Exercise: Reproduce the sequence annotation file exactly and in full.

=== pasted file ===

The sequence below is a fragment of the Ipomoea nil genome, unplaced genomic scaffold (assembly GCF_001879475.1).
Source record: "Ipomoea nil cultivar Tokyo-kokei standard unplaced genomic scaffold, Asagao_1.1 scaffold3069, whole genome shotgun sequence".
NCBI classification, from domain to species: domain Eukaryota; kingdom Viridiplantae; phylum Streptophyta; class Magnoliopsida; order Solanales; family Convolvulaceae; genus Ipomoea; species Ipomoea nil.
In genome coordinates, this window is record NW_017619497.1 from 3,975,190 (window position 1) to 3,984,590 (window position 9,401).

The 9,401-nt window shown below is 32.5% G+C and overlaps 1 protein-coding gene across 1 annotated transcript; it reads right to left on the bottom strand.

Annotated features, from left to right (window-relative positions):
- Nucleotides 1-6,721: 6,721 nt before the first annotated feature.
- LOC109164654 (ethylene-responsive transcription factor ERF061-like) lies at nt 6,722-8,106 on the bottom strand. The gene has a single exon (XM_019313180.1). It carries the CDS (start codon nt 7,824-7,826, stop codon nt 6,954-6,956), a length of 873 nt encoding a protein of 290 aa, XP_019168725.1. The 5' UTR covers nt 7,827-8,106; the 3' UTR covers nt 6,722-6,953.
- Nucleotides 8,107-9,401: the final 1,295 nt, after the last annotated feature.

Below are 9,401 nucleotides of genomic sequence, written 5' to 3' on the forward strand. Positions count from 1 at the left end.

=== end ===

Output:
The sequence below is a fragment of the Ipomoea nil genome, unplaced genomic scaffold (assembly GCF_001879475.1).
Source record: "Ipomoea nil cultivar Tokyo-kokei standard unplaced genomic scaffold, Asagao_1.1 scaffold3069, whole genome shotgun sequence".
NCBI classification, from domain to species: domain Eukaryota; kingdom Viridiplantae; phylum Streptophyta; class Magnoliopsida; order Solanales; family Convolvulaceae; genus Ipomoea; species Ipomoea nil.
In genome coordinates, this window is record NW_017619497.1 from 3,975,190 (window position 1) to 3,984,590 (window position 9,401).

The 9,401-nt window shown below is 32.5% G+C and overlaps 1 protein-coding gene across 1 annotated transcript; it reads right to left on the bottom strand.

Annotated features, from left to right (window-relative positions):
- Nucleotides 1-6,721: 6,721 nt before the first annotated feature.
- LOC109164654 (ethylene-responsive transcription factor ERF061-like) lies at nt 6,722-8,106 on the bottom strand. The gene has a single exon (XM_019313180.1). It carries the CDS (start codon nt 7,824-7,826, stop codon nt 6,954-6,956), a length of 873 nt encoding a protein of 290 aa, XP_019168725.1. The 5' UTR covers nt 7,827-8,106; the 3' UTR covers nt 6,722-6,953.
- Nucleotides 8,107-9,401: the final 1,295 nt, after the last annotated feature.

Below are 9,401 nucleotides of genomic sequence, written 5' to 3' on the forward strand. Positions count from 1 at the left end.